Cataract production in mice by heavy charged particles

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The cataractogenic effects of heavy charged particles have been evaluated in mice in relation to dose and ionization density (LET/sub infinity/). The study was undertaken due to the high potential for eye exposures to HZE particles among SPS personnel working in outer space. This has made it imperative that the relative biological effectiveness (RBE) in relation to LET/sub infinity/ for various particles be defined so that appropriate quality factors (Q) could be assigned for estimation of risk. Although mice and men differ in susceptibility to radiation-induced cataracts, the results from this project should assist in defining appropriate quality factors in ... continued below

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Pages: 46

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Ainsworth, E.H.; Jose, J.; Yang, V.V. & Barker, M.E. March 1, 1981.

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Description

The cataractogenic effects of heavy charged particles have been evaluated in mice in relation to dose and ionization density (LET/sub infinity/). The study was undertaken due to the high potential for eye exposures to HZE particles among SPS personnel working in outer space. This has made it imperative that the relative biological effectiveness (RBE) in relation to LET/sub infinity/ for various particles be defined so that appropriate quality factors (Q) could be assigned for estimation of risk. Although mice and men differ in susceptibility to radiation-induced cataracts, the results from this project should assist in defining appropriate quality factors in relation to LET/sub infinity/, particle mass, charge, or velocity. Evaluation of results indicated that : (1) low single doses (5 to 20 rad) of iron (/sup 56/Fe) or argon (/sup 40/Ar) particles are cataractogenic at 11 to 18 months after irradiation; (2) onset and density of the opacification are dose related; (3) cataract density (grade) at 9, 11, 13, and 16 months after irradiation shows partial LET/sub infinity/-dependence; and (4) the severity of cataracts is reduced significantly when 417 rad of /sup 60/Co gamma radiation is given in 24 weekly 17 rad fractions compared to giving this radiation as a single dose, but cataract severity is not reduced by fractionation of /sup 12/C doses over 24 weeks.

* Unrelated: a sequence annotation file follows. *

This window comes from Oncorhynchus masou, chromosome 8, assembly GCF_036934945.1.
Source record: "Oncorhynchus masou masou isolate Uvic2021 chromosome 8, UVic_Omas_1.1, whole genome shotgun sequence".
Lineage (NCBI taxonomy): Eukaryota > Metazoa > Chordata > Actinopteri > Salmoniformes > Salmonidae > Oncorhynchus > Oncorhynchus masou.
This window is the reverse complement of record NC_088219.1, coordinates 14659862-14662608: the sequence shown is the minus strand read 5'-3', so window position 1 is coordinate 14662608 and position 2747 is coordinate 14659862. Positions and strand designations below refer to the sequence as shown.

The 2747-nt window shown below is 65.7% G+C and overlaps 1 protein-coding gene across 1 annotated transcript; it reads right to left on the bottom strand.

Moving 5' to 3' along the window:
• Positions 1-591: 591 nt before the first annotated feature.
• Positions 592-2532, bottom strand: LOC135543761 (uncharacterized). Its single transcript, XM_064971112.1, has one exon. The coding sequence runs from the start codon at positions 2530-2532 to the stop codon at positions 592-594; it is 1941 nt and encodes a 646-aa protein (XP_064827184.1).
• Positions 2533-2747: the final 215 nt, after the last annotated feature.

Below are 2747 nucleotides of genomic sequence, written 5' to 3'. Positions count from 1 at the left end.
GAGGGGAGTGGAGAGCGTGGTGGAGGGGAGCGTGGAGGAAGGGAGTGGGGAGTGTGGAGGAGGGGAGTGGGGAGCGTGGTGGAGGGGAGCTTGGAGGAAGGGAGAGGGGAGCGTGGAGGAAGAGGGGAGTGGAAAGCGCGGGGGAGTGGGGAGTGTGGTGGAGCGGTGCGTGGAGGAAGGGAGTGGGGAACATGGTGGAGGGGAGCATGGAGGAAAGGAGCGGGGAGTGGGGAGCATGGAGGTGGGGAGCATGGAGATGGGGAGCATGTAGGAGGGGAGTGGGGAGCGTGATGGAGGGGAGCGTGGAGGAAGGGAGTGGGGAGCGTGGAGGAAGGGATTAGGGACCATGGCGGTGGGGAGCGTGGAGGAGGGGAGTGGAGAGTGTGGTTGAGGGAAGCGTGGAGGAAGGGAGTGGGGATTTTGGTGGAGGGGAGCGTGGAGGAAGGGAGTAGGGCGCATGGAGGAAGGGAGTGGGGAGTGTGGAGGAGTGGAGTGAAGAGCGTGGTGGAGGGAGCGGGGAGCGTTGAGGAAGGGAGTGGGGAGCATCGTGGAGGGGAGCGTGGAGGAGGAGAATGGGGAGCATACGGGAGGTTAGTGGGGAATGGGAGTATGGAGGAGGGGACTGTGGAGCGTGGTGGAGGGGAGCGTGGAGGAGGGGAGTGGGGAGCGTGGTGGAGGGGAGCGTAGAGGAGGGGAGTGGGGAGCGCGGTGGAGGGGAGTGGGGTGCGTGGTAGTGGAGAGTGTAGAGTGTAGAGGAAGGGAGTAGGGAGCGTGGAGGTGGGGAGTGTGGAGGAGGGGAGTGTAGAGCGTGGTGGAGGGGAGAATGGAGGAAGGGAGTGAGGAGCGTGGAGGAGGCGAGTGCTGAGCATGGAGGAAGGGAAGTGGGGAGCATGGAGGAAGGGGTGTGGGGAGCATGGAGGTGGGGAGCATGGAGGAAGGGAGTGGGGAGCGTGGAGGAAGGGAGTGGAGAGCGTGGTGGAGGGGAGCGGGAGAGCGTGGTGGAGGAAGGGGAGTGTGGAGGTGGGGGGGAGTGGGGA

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Pages: 46

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NTIS, PC A03/MF A01.

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  • Report No.: LBL-12654
  • Grant Number: W-7405-ENG-48
  • DOI: 10.2172/6395022 | External Link
  • Office of Scientific & Technical Information Report Number: 6395022
  • Archival Resource Key: ark:/67531/metadc1203398

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Office of Scientific & Technical Information Technical Reports

Reports, articles and other documents harvested from the Office of Scientific and Technical Information.

Office of Scientific and Technical Information (OSTI) is the Department of Energy (DOE) office that collects, preserves, and disseminates DOE-sponsored research and development (R&D) results that are the outcomes of R&D projects or other funded activities at DOE labs and facilities nationwide and grantees at universities and other institutions.

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Creation Date

  • March 1, 1981

Added to The UNT Digital Library

  • July 5, 2018, 11:11 p.m.

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  • Oct. 30, 2018, 12:59 p.m.

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Ainsworth, E.H.; Jose, J.; Yang, V.V. & Barker, M.E. Cataract production in mice by heavy charged particles, report, March 1, 1981; California. (digital.library.unt.edu/ark:/67531/metadc1203398/: accessed November 14, 2018), University of North Texas Libraries, Digital Library, digital.library.unt.edu; crediting UNT Libraries Government Documents Department.